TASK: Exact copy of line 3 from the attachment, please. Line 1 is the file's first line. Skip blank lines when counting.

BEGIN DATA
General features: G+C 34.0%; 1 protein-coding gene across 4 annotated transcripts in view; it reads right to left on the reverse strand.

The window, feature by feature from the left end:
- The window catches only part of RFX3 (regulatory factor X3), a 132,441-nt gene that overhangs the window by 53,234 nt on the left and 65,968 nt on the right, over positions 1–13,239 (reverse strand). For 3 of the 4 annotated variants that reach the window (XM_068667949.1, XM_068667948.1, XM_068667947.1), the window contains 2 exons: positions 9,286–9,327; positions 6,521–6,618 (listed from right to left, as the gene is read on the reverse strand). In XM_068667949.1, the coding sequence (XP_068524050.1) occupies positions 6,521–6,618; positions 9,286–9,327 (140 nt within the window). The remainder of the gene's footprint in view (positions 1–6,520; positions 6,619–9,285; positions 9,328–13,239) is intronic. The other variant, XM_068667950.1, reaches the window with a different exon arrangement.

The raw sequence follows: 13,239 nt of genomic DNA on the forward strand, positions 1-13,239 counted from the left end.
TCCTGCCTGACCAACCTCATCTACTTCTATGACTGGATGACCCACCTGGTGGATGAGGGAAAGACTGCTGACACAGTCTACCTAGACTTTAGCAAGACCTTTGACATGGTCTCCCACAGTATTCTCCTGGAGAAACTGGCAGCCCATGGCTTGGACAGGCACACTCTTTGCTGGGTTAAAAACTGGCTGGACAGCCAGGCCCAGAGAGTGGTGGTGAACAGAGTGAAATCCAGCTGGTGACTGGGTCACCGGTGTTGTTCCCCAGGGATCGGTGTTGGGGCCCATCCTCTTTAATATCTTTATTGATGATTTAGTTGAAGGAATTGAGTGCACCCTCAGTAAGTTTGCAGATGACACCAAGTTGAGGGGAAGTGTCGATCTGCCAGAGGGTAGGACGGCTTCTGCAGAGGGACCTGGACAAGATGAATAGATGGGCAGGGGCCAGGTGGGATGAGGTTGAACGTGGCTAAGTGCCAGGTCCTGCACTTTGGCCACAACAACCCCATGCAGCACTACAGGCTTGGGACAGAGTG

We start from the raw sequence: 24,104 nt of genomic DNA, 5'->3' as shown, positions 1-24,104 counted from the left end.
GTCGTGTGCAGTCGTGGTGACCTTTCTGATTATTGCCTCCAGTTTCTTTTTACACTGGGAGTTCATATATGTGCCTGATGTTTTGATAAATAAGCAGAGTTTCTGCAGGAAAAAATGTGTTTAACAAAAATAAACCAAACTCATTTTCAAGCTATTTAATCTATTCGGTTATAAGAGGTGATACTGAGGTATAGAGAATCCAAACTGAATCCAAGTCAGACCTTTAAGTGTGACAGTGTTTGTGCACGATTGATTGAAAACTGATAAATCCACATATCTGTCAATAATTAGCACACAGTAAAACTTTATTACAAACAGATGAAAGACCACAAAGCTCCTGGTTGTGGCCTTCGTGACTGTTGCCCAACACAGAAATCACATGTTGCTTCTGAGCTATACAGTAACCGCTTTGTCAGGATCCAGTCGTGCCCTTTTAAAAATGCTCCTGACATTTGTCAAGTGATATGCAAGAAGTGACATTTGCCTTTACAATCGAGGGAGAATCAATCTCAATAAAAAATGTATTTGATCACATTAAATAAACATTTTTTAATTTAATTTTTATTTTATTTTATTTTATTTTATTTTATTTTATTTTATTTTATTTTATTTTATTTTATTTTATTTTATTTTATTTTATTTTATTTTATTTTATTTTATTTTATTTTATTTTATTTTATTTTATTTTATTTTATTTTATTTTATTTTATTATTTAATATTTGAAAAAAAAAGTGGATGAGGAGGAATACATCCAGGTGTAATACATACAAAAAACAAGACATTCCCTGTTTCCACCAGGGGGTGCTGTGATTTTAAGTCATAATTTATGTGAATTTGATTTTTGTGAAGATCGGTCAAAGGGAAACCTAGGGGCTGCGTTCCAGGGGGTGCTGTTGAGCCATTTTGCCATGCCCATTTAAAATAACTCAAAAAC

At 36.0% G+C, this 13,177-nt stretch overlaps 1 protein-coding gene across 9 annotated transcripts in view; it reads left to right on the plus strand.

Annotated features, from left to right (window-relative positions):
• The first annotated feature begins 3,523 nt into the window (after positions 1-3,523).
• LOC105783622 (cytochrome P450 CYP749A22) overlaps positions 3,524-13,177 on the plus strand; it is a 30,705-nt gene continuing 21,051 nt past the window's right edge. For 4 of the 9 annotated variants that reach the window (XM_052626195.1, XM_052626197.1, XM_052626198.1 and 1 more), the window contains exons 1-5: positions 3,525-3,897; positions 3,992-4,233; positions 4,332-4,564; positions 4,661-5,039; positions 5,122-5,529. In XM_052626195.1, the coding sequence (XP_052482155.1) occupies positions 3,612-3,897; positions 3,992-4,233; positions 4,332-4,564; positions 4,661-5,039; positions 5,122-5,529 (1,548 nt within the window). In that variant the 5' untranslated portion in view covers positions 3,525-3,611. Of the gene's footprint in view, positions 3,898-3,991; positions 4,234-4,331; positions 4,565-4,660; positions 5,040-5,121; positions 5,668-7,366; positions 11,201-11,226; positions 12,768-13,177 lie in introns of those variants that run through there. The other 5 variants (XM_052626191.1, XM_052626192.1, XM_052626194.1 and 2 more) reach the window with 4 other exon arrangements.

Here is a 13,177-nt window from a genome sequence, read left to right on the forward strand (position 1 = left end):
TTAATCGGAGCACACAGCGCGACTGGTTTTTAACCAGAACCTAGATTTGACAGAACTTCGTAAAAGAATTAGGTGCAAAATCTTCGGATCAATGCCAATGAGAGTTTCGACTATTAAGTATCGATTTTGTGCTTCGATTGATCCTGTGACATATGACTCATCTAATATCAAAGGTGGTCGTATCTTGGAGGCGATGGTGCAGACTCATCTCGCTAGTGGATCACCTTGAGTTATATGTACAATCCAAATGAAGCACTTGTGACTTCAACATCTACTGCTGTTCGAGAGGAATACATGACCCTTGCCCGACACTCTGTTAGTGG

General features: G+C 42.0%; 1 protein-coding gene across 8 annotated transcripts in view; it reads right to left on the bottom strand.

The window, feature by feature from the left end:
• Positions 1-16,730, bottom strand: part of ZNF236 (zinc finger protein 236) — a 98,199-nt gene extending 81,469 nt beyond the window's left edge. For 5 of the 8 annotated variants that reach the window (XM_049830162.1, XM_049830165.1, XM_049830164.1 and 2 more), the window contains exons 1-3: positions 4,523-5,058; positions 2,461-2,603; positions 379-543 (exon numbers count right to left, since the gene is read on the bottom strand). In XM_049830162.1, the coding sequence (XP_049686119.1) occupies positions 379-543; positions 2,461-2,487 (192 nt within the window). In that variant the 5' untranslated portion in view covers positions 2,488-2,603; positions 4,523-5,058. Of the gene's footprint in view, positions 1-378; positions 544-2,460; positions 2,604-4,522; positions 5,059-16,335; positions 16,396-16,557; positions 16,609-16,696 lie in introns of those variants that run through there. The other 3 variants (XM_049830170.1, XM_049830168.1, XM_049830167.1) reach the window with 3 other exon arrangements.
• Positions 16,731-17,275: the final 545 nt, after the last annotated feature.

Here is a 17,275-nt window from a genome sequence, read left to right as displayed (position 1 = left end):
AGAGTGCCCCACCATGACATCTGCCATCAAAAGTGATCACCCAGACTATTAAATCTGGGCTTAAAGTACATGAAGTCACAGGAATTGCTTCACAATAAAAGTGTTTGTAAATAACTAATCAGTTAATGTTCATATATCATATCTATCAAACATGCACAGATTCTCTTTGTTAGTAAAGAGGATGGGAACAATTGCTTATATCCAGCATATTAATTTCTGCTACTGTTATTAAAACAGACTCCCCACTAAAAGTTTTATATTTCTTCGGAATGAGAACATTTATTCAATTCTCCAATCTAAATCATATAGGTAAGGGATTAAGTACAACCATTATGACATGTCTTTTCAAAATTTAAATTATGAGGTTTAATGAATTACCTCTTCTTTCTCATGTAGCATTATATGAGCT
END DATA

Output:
- The window catches only part of RFX3 (regulatory factor X3), a 132,441-nt gene that overhangs the window by 53,234 nt on the left and 65,968 nt on the right, over positions 1–13,239 (reverse strand). For 3 of the 4 annotated variants that reach the window (XM_068667949.1, XM_068667948.1, XM_068667947.1), the window contains 2 exons: positions 9,286–9,327; positions 6,521–6,618 (listed from right to left, as the gene is read on the reverse strand). In XM_068667949.1, the coding sequence (XP_068524050.1) occupies positions 6,521–6,618; positions 9,286–9,327 (140 nt within the window). The remainder of the gene's footprint in view (positions 1–6,520; positions 6,619–9,285; positions 9,328–13,239) is intronic. The other variant, XM_068667950.1, reaches the window with a different exon arrangement.